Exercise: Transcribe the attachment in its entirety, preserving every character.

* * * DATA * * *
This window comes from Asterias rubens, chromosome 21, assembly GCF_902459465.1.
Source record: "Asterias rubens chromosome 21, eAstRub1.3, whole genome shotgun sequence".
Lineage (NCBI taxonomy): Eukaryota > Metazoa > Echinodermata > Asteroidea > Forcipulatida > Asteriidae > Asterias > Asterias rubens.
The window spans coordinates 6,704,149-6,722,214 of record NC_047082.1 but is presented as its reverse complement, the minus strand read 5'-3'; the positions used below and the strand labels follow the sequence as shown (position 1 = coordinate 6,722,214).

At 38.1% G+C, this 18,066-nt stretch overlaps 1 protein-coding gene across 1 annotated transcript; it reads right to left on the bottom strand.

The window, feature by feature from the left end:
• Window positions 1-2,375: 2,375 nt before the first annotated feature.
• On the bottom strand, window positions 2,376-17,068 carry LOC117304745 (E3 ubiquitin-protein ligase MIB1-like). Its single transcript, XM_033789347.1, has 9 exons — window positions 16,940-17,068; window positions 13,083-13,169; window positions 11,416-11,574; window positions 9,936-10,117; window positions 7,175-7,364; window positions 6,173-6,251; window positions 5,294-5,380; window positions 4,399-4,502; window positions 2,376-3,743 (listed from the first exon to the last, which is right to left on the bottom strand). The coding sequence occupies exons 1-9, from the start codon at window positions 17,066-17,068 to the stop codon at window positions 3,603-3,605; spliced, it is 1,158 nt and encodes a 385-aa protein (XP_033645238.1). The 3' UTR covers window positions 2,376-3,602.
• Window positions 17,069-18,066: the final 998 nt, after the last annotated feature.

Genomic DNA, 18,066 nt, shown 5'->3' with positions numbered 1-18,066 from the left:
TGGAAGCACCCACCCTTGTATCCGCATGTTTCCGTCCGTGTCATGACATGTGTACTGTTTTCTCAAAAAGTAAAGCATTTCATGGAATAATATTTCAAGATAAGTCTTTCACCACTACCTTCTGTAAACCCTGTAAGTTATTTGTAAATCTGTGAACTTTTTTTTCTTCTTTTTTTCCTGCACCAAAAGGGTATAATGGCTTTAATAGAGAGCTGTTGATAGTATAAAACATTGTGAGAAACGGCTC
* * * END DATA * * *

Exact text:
This window comes from Asterias rubens, chromosome 21, assembly GCF_902459465.1.
Source record: "Asterias rubens chromosome 21, eAstRub1.3, whole genome shotgun sequence".
Lineage (NCBI taxonomy): Eukaryota > Metazoa > Echinodermata > Asteroidea > Forcipulatida > Asteriidae > Asterias > Asterias rubens.
The window spans coordinates 6,704,149-6,722,214 of record NC_047082.1 but is presented as its reverse complement, the minus strand read 5'-3'; the positions used below and the strand labels follow the sequence as shown (position 1 = coordinate 6,722,214).

At 38.1% G+C, this 18,066-nt stretch overlaps 1 protein-coding gene across 1 annotated transcript; it reads right to left on the bottom strand.

The window, feature by feature from the left end:
• Window positions 1-2,375: 2,375 nt before the first annotated feature.
• On the bottom strand, window positions 2,376-17,068 carry LOC117304745 (E3 ubiquitin-protein ligase MIB1-like). Its single transcript, XM_033789347.1, has 9 exons — window positions 16,940-17,068; window positions 13,083-13,169; window positions 11,416-11,574; window positions 9,936-10,117; window positions 7,175-7,364; window positions 6,173-6,251; window positions 5,294-5,380; window positions 4,399-4,502; window positions 2,376-3,743 (listed from the first exon to the last, which is right to left on the bottom strand). The coding sequence occupies exons 1-9, from the start codon at window positions 17,066-17,068 to the stop codon at window positions 3,603-3,605; spliced, it is 1,158 nt and encodes a 385-aa protein (XP_033645238.1). The 3' UTR covers window positions 2,376-3,602.
• Window positions 17,069-18,066: the final 998 nt, after the last annotated feature.

Genomic DNA, 18,066 nt, shown 5'->3' with positions numbered 1-18,066 from the left:
TGGAAGCACCCACCCTTGTATCCGCATGTTTCCGTCCGTGTCATGACATGTGTACTGTTTTCTCAAAAAGTAAAGCATTTCATGGAATAATATTTCAAGATAAGTCTTTCACCACTACCTTCTGTAAACCCTGTAAGTTATTTGTAAATCTGTGAACTTTTTTTTCTTCTTTTTTTCCTGCACCAAAAGGGTATAATGGCTTTAATAGAGAGCTGTTGATAGTATAAAACATTGTGAGAAACGGCTC